To honor Celdran, Lagman files bill repealing ‘archaic’ crime of blasphemy

Mara Cepeda

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To honor Celdran, Lagman files bill repealing ‘archaic’ crime of blasphemy
Albay Representative Edcel Lagman says the crime of offending religious feelings, of which the late Carlos Celdran was found guilty, is an 'odious remnant of the Dark Ages'

MANILA, Philippines – Albay 1st District Representative Edcel Lagman filed a bill seeking to repeal the crime of offending religious feelings, of which the late artist and activist Carlos Celdran was found guilty. 

Lagman, who championed for the passage of the Reproductive Health (RH) law like Celdran, filed House Bill (HB) No. 5170, which would repeal Article 133 of the Revised Penal Code on offending religious feelings.

If passed into law, HB 5170 would have a retroactive effect. This means all pending criminal cases and related civil cases for violation of Article 133 would be dismissed should HB 5170 become a law.  

Celdran had been found guilty of blasphemy after staging an impromptu protest in September 2010 at the Manila Cathedral, where members of the Catholic clergy and Protestant bishops were present.

The prominent tour guide was protesting the Church’s interference in the efforts to pass the RH bill at the time. (READ: Carlos Celdran: Activist, performance artist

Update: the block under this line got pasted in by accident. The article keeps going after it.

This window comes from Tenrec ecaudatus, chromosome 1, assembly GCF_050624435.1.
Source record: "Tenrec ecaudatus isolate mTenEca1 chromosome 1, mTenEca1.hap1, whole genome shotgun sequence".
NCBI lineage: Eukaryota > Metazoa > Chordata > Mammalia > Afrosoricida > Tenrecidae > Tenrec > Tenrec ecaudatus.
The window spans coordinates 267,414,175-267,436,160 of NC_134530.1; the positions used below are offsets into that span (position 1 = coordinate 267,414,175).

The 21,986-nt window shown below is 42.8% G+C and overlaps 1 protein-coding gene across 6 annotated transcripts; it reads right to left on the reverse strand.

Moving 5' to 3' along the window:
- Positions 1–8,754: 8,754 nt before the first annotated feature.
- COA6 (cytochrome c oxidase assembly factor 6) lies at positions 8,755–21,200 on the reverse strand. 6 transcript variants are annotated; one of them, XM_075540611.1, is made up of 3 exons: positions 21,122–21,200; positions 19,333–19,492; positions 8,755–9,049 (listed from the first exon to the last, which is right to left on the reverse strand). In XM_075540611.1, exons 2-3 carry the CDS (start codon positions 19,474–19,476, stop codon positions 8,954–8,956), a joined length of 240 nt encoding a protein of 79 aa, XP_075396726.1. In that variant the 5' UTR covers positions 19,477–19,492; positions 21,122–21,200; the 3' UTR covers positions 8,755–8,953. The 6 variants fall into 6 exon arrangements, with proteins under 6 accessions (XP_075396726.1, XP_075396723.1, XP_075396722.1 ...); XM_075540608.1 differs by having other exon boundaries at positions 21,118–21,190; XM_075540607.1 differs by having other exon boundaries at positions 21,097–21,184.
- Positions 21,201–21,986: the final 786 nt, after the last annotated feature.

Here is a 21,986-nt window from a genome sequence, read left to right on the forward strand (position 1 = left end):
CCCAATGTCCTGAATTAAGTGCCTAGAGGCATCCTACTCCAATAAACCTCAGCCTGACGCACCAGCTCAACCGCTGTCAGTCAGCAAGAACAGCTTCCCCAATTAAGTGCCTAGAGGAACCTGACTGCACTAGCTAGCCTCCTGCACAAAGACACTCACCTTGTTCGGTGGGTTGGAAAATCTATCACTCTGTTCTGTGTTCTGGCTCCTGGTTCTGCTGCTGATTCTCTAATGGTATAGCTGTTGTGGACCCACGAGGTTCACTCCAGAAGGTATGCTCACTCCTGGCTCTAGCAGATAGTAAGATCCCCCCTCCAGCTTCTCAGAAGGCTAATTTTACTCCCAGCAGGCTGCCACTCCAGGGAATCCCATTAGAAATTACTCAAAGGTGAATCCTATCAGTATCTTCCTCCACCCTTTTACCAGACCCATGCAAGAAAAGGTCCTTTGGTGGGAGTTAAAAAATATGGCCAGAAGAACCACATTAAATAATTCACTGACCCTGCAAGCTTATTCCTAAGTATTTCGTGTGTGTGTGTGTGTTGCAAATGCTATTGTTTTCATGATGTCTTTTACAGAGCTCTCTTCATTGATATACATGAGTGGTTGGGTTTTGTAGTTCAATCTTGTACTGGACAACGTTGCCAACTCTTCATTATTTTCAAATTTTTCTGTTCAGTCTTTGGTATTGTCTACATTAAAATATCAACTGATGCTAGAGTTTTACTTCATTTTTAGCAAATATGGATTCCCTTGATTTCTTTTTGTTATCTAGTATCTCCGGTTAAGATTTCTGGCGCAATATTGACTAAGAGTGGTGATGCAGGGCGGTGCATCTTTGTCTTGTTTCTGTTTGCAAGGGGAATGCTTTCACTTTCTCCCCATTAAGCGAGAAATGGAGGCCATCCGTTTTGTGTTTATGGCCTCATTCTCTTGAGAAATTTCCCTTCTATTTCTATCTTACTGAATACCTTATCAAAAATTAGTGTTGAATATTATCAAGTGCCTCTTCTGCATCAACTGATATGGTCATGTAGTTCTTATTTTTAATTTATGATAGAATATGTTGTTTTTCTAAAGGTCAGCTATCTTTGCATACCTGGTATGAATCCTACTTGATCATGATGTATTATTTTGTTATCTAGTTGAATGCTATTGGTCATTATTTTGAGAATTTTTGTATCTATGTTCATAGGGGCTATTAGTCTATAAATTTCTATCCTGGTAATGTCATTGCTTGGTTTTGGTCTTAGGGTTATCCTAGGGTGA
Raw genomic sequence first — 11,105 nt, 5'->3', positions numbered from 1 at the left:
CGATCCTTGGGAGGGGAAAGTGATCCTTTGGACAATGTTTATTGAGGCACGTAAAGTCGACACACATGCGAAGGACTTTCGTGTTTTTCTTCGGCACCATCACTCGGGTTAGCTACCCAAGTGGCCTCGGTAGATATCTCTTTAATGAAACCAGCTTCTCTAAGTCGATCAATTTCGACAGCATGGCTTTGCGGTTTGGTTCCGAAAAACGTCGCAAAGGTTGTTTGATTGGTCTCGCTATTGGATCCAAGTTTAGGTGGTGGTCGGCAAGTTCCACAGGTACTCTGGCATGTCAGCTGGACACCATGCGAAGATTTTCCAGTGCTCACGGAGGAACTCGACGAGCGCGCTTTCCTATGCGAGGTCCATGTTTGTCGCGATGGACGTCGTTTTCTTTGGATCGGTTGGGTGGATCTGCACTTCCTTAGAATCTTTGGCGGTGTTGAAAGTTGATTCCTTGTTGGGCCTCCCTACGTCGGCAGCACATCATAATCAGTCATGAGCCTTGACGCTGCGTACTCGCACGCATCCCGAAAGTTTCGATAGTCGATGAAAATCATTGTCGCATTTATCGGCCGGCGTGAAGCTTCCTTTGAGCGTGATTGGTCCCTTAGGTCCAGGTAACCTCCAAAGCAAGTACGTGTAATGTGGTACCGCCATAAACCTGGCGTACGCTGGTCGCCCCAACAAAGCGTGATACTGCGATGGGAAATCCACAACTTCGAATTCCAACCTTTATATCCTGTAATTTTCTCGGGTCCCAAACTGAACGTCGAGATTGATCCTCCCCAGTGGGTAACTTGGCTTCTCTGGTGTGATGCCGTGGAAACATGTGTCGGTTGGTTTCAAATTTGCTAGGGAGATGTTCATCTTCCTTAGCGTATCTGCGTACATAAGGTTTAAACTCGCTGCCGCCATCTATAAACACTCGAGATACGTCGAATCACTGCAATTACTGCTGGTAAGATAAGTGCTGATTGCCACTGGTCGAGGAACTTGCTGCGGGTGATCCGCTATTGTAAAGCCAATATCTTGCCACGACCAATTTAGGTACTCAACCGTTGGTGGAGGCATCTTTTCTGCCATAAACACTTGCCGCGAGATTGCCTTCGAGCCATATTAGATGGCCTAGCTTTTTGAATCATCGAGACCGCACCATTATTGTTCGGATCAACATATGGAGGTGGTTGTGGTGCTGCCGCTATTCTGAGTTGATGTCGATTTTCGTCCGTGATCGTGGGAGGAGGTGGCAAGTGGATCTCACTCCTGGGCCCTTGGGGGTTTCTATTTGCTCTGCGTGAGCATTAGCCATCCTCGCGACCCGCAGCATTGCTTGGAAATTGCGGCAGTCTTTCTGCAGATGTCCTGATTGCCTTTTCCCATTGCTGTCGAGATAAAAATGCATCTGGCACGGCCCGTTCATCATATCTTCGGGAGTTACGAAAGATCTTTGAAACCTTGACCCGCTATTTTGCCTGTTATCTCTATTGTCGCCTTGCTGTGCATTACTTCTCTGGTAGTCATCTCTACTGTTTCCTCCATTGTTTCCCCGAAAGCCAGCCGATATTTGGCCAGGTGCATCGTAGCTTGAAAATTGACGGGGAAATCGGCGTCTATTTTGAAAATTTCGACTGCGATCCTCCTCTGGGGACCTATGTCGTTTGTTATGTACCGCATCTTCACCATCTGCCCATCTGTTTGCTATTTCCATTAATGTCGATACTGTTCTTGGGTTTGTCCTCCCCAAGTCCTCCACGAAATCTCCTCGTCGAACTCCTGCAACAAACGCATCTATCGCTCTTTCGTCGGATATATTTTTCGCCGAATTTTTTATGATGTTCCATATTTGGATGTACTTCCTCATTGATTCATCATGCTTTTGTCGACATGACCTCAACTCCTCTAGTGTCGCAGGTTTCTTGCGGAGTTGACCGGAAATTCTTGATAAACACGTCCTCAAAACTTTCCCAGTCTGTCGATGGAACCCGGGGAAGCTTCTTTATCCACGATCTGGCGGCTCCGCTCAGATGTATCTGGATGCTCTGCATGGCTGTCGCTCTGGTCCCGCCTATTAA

Dressed up as national hero Jose Rizal, Celdran raised a sign containing the word “Damaso” inside the cathedral, a reference to the villain Padre Damaso in Rizal’s novel Noli Me Tángere. The character of Damaso stood for the ills of the Catholic Church in the Philippines while under Spanish rule.  

The RH bill was later signed into law in predominantly Catholic Philippines in late 2012. But Celdran did not garner the same victory, as a Manila court found him guilty of blasphemy in September 2013.

Five years later in August 2018, the Supreme Court (SC) upheld the Court of Appeals’ guilty verdict on Celdran and ordered him to go to jail. 

Celdran then left the country and moved in self-exile to Madrid, Spain, where he died of natural causes on October 8, 2019. He was 46.

In his explanatory note for the HB 5170, Lagman said Celdran “died as a freeman” because the SC failed to resolve with finality the latter’s motion for reconsideration that sought the reversal of the High Court’s ruling.

“It is now for the Congress of the Philippines to render justice and redress to Celdran by repealing the aforequoted archaic provision, which is an odious remnant of the Dark Ages,” said Lagman. 

“Article 133 is anathema to freedom of speech and expression, which is guaranteed under the Bill of Rights in the 1935, 1972, and the present 1987 Constitution,” the opposition congressman added.

Read a full copy of HB 5170 below:


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Mara Cepeda

Mara Cepeda specializes in stories about politics and local governance. She covers the Office of the Vice President, the Senate, and the Philippine opposition. She is a 2021 fellow of the Asia Journalism Fellowship and the Reham al-Farra Memorial Journalism Fellowship of the UN. Got tips? Email her at or tweet @maracepeda.